The anthology’s second short, directed by Yoshiyuki Momose, is the volume’s most poignant installment and, arguably, the true namesake of Modest Heroes. “Life Ain’t Gonna Lose” tells of a young mother and her son Shun, a happy and otherwise unassuming little boy born with a debilitating food allergy to eggs. As his mother pushes against a recalcitrant school system and society to provide a normal life for her son, Shun is forced to navigate the socially isolating effects of his condition. Boasting a staff of key animators, such as Hiroyuki Okiura and Bahi JD (both credited for their outstanding work on 2017’s Blade Runner 2022), the short is flush with breathtaking animation and charming depictions of the most modest yet intricately rendered behaviors of everyday life. Whether Shun’s hanging from a monkey bar in the school playground or his mother’s rehearsing for a dance recital, “Life Ain’t Gonna Lose” is packed with moments that will delight as certainly as they will surprise. Of particular note is the short’s art style, a chalky pastel color palette courtesy of Art Director Kaori Hino and an accompanying team of talented background artists, each of whom are credited for having previously worked on Sunao Katabuchi’s 2016 In This Corner of the World, this short’s closest aesthetic contemporary aside from perhaps that of the late Isao Takahata’s 1999 classic, My Neighbors the Yamadas.

“Life Ain’t Gonna Lose” sets a high bar for the film going forward, but the anthology’s final short, “Invisible,” manages to meet and yet even surpass those expectations. Directed by Akihiko Yamashita, known not only for his prior work on Howl’s Moving Castle, but also as a character designer on Yasuhiro Imagawa’s Giant Robo: The Day the Earth Stood Still (one of Paste’s top 50 anime series of all time), “Invisible” follows the story of a man who struggles with a condition that seemingly renders him completely unnoticeable to every person he comes across. The film resonants as a magical realist allegory of the struggles of living with depression, more akin to Ralph Ellison’s 1952 novel Invisible Man than that of H.G. Wells’ sci-fi horror story or its 1933 adaptation.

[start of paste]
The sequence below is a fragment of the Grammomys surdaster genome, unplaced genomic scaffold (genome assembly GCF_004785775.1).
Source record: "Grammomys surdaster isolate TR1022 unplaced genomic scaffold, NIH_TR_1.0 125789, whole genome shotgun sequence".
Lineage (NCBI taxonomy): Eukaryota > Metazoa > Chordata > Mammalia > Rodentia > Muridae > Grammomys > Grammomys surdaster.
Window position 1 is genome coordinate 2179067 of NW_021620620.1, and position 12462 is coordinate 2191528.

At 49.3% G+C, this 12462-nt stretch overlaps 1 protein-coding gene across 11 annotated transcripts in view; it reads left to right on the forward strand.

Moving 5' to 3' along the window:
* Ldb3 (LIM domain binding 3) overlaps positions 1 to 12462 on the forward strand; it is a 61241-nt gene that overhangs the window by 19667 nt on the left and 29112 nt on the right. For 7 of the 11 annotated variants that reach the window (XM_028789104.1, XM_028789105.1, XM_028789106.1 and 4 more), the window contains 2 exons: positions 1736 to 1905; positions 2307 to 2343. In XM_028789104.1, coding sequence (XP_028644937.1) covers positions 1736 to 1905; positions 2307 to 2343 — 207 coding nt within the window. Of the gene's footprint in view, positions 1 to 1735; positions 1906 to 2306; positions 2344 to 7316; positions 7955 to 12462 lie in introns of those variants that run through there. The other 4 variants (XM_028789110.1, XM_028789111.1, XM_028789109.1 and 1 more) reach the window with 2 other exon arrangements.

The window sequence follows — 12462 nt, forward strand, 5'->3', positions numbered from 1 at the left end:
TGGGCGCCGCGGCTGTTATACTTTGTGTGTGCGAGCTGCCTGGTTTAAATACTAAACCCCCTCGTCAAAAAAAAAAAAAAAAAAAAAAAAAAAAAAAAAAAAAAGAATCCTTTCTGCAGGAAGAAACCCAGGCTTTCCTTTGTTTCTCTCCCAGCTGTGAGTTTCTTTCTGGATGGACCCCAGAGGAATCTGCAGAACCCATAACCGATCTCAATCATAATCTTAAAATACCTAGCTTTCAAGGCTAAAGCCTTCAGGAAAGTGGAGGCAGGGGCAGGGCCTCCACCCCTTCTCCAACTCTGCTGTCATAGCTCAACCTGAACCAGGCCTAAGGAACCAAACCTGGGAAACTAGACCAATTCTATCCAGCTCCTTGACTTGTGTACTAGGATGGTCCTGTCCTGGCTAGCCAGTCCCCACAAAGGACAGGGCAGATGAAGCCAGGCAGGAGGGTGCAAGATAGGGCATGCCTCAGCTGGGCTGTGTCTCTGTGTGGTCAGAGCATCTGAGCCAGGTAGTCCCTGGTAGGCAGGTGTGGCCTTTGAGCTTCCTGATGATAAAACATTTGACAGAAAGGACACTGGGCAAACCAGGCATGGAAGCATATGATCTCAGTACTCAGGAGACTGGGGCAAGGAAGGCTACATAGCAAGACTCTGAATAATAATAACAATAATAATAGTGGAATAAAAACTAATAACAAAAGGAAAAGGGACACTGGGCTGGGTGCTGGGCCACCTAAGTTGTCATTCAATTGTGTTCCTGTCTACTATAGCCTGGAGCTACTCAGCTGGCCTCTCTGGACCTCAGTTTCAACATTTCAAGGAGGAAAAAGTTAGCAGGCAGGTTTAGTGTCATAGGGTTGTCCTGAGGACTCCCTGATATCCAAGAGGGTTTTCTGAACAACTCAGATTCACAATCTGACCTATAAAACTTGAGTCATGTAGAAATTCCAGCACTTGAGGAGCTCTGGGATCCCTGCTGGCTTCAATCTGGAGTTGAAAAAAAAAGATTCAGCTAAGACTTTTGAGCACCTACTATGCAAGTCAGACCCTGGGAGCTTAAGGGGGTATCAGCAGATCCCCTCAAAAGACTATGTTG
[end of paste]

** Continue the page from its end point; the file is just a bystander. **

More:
The Invisible Man’s worldview is a drab and beleaguered one, perpetually overcast by clouds brimming with the threat of an oncoming storm, torrential rain beating against the perforated surface of asphalt roads that snake across the town’s winding hills. One could be forgiven for assuming, given the almost uncanny wraith-like nature of the Invisible Man’s gestures and the short’s exhilarating climactic sequence, that master animator Shinya Ohira or Kazuto Nakazawa (Kid’s Story) might have had a hand in “Invisible”’s production. Surprisingly, this is not the case, though the film’s key animation staff is certainly packed with talent through the likes of Shinji Hashimoto (Paprika), Takeshi Inamura (Neon Genesis Evangelion), Naoya Wada (Devilman Crybaby) and even Hiromasa Yonebayashi himself. All of these elements add up to the sum of a short that’s sure to stand out as not only one of the year’s most impressive productions, but perhaps even a cult classic in its own right.

That’s to say nothing of Modest Heroes’s bookend animations and intertitles, depicting a whimsical theme park-slash-airship projector beaming each of the anthology’s three installments onto a nearby screen encircled by a canvas of clouds, complete with windmills, hot air balloons and nighttime fireworks. That director Takuya Okada and his staff of background artists manage to do so much with so relatively little time is only further testament to the level of craftsmanship and attention Studio Ponoc’s staff brought to Modest Heroes.

The film ends with a dedication to Isao Takahata, one of Ghibli’s co-founders and producer Yoshiaki Nishimura’s one-time collaborator and friend, who passed away this past April. In a statement distributed via the film’s press release, Nishimura ruminates on Japan’s collective uncertainty as to what the future holds for the country following the 2020 Olympics. “We looked into what we can show the world, and in particular children, living in this era,” Nishimura writes. “We believe that by drawing someone who shows us courage, we may eventually lead the development of courage and hope in Others.” Modest Heroes is a satisfying sophomore effort from Studio Ponoc, a collection of shorts that, together, resonate with the sentiment of that most joyous and courageous of adages made famous by the likes of Rod Serling: “…there’s nothing mightier than the meek.”

Directors: Hiromasa Yonebayashi, Yoshiyuki Momose, Akihiko Yamashita, Takuya Okada
Starring: Fumino Kimura, Rio Suzuki, Machiko Ono, Maggie Q, S?ta Shinohara, Kentaro Sakaguchi, Joe Odagiri, Min Tanaka
Release Date: January 10, 2019

Share Tweet Submit Pin